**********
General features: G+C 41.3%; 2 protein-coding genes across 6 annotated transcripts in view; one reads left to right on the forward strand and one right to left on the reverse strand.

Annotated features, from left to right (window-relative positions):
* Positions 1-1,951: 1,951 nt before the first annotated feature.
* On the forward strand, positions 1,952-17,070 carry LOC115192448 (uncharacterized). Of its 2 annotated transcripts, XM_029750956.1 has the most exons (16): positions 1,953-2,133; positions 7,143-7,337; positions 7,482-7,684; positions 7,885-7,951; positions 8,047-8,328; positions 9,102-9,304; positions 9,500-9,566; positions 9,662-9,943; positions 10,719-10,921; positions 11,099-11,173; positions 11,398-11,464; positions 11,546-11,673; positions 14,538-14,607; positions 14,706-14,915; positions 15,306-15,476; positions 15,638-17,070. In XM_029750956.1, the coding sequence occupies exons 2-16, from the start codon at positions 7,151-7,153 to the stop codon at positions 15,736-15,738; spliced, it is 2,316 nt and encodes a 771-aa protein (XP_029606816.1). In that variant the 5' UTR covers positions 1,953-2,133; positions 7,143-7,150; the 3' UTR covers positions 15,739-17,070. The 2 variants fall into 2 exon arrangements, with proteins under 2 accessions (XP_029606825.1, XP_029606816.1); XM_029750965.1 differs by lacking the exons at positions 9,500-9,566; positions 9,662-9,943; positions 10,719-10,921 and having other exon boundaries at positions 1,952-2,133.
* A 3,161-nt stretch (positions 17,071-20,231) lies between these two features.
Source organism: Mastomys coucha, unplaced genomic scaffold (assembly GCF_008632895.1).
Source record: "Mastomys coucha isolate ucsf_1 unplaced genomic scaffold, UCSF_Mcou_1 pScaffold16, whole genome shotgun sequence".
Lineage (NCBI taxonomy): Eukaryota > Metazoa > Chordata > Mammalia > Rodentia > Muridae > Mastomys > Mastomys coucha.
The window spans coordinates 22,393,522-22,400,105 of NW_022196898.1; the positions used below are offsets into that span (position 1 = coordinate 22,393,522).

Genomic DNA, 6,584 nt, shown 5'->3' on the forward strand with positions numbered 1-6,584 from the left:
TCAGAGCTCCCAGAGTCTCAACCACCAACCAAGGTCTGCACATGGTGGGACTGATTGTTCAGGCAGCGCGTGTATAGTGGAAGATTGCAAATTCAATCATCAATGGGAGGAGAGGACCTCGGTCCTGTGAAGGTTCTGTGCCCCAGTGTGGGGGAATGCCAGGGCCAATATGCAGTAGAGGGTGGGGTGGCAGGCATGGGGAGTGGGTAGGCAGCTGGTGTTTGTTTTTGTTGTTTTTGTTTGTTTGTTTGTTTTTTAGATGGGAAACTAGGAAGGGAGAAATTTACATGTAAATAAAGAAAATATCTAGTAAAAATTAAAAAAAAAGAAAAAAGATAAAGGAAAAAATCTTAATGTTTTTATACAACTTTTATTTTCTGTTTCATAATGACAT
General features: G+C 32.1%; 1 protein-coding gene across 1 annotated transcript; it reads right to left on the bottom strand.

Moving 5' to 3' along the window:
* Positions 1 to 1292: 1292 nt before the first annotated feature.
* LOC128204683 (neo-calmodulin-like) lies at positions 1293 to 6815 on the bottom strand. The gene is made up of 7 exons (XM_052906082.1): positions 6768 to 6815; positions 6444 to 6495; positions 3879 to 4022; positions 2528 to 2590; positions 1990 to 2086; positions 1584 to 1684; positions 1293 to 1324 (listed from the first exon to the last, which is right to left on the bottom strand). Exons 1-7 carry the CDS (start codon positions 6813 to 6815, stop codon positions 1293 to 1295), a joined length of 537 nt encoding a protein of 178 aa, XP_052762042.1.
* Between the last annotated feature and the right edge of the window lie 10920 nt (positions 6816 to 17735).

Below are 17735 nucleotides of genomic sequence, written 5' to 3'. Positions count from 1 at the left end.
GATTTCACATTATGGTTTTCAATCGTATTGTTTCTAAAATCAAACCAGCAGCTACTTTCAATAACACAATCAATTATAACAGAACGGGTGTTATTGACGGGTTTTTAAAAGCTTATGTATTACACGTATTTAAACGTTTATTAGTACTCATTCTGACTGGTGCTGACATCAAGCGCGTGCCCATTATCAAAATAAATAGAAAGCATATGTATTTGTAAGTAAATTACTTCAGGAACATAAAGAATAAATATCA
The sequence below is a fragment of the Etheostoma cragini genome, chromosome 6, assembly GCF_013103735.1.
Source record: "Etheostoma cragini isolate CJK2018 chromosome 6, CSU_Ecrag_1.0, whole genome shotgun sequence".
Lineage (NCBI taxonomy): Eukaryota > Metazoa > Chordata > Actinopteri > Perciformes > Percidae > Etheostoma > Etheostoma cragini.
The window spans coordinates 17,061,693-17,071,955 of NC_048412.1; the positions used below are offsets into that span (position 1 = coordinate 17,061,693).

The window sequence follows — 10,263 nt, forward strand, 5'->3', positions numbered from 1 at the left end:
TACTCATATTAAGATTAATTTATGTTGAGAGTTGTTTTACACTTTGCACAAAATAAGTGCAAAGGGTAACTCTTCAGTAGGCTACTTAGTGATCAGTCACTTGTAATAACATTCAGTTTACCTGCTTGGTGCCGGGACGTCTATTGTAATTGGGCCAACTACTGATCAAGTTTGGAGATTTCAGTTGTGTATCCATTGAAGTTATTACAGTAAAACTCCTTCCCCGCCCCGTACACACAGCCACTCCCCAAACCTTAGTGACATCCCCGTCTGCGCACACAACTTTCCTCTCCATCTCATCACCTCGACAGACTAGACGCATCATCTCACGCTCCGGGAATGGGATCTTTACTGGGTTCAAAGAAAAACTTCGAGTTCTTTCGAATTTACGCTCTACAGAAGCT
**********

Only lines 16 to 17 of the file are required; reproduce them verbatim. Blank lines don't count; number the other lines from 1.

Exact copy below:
* Between the last annotated feature and the right edge of the window lie 10920 nt (positions 6816 to 17735).

Below are 17735 nucleotides of genomic sequence, written 5' to 3'. Positions count from 1 at the left end.